G7, minus Trump

Group of Seven leaders gathered in the U.K. for the first in-person summit since the pandemic began. There are major agenda items on the table: managing relationships with China, supporting both a global economic recovery and Covid vaccination effort, and taking urgent action on the climate crisis. U.S. President Joe Biden may have a tough job ahead of him, recommitting to skeptical, long-time allies after Donald Trump’s turbulent tenure, which included the ex-president ripping up the communique at the end of the 2018 meeting after having agreed to it. Here’s the latest from the G7.  — Margaret Sutherlin

Bloomberg is tracking the progress of coronavirus vaccines while mapping the pandemic worldwide

Here are today’s top stories  

Congressional leaders demanded answers after revelations that Trump-era Attorneys General Bill Barr and Jeff Sessions secretly subpoenaed data of at least two House Democrats and their families in an unprecedented effort to track leaks tied to contacts between Russian officials and Trump associates. Senate Majority Leader Chuck Schumer and Judiciary Chair Dick Durbin said Barr and Sessions must testify under oath, and Deputy Attorney General Lisa Monaco has asked the Justice Department’s inspector general to investigate. 

Millions of Johnson & Johnson shots were cleared for use after problems at a manufacturer delayed them, but millions more could be thrown out. India’s Covid-19 death tally surged by a record 6,148 fatalities in one day, while U.K. infections continued to rise because of the Delta variant, posing a challenge ahead of a reopening deadline. Before an expected call by the G-7 for a new probe, the U.S. pressed China again to allow an expert-led study into the origins of Covid-19. China’s top diplomat rebuffed the suggestion. Here’s the latest on the pandemic

Healthcare workers care for Covid-19 patients at St. George hospital in Mumbai, India, on May 27. Photographer: Fariha Farooqui/Getty Images AsiaPac

So-called stay-at-home companies helped lead a 15-month stock rally that pushed many shares to new heights. Now investors have shifted their focus to businesses poised for a rebound in a reopening U.S. economy. Midsize companies, it turns out, are the key to both groups. Here’s your markets wrap

Negotiators will try reviving the landmark Iran nuclear accord one last time before voters in the Islamic Republic head to the polls to elect a new president, one who’s likely to be less willing to make concessions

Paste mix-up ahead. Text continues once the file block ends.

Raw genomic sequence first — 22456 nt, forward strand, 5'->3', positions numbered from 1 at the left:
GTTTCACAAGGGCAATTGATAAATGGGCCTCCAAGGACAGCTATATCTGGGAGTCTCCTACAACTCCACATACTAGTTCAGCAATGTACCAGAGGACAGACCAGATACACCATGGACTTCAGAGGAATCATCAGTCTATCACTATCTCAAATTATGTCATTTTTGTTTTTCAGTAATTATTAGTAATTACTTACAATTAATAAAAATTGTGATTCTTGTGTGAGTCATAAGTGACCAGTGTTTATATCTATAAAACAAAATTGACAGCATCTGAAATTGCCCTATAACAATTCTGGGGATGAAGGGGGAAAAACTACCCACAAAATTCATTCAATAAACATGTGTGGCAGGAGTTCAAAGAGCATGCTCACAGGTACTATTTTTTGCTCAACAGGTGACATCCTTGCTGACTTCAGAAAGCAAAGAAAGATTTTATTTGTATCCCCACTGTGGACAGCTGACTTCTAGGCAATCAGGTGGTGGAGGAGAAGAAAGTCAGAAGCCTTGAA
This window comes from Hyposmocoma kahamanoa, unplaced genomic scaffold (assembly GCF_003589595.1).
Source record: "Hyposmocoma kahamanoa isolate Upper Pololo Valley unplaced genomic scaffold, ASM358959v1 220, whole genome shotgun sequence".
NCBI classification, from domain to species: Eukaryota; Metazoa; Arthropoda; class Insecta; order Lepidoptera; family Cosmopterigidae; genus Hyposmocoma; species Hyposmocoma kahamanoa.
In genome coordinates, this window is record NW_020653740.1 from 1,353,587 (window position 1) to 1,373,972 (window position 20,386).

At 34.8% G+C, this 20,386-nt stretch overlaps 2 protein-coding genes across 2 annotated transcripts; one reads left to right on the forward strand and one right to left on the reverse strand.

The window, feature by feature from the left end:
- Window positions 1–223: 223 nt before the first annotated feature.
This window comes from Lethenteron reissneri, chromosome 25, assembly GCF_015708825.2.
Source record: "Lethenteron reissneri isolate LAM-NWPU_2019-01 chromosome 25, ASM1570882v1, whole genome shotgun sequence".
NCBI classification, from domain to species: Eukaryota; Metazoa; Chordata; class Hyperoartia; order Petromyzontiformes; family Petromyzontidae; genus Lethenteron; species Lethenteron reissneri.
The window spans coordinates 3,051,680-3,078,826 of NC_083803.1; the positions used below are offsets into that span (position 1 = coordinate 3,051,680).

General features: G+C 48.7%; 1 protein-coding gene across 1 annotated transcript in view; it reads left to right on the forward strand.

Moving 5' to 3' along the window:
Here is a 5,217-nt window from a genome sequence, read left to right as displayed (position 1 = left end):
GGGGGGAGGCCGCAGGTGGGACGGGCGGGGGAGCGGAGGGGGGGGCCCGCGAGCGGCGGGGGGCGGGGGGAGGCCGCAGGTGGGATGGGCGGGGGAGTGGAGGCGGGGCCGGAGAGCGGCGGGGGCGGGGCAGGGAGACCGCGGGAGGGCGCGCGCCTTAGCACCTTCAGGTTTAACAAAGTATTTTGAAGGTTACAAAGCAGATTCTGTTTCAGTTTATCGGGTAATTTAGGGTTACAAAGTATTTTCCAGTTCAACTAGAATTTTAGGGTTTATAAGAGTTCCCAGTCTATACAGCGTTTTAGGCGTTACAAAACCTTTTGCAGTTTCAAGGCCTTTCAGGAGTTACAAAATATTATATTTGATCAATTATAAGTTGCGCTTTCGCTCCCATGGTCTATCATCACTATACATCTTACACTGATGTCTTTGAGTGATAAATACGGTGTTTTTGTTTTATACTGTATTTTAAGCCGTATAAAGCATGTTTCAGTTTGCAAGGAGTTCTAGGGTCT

The Biden administration will return to the Pentagon more than $2 billion that had been allocated for Trump’s border wall program. It’s the White House’s latest move to roll back the Republican’s controversial immigration policies.

The U.S.-Mexico border Photographer: Micah Garen/Getty Images

Credit Suisse has canceled plans for a new fund managed by a high-profile, high-risk trading prodigy. The episode stands as a marker of the bank’s abrupt change in attitude after billions of dollars in losses stemming from the Archegos and Greensill meltdowns. 

In financial terms, the Bill Gates and Melinda French Gates’ divorce is a split for the ages. Over 27 years, they’ve amassed a fortune of $148 billion that now has to be untangled—and the $289 million tied up in mansions is just the tip of the iceberg. Here’s what’s at stake.  

Bill Gates and Melinda French Gates’s Seattle home. Dan Callister/Newsmakers/Getty Images

What you’ll need to know tomorrow 

  • Moderna said there’s no evidence that it’s vaccine causes heart issues. 
  • Hackers stole McDonald’s customer data in Taiwan and South Korea. 
  • The U.K.’s biggest newspaper for decades is now valued at zero
  • The Big Take: What the most successful real estate investor is buying
  • Pulitzer Prizes go to Covid-19 and George Floyd coverage
  • The uneven recovery continues: Lamborghini said it’s almost sold out.
  • Eleven Madison Park has a new $335 vegan menu. Pursuits tried it.  

The Trading Card King’s Record Breaking Year

Ken Goldin has been buying and selling trading cards since 1978, when he traded some electric racetrack cars for his friend’s collection of about 5,000 baseball cards, including ones featuring Hank Aaron and Willie Mays. The sports memorabilia industry is on track to see almost $10 billion in sales this year, most of which will come from trading cards, and Goldin is reaping millions in rewards.

Ken Goldin at his office in New Jersey. Timothy O’Connell/Bloomberg Businessweek  

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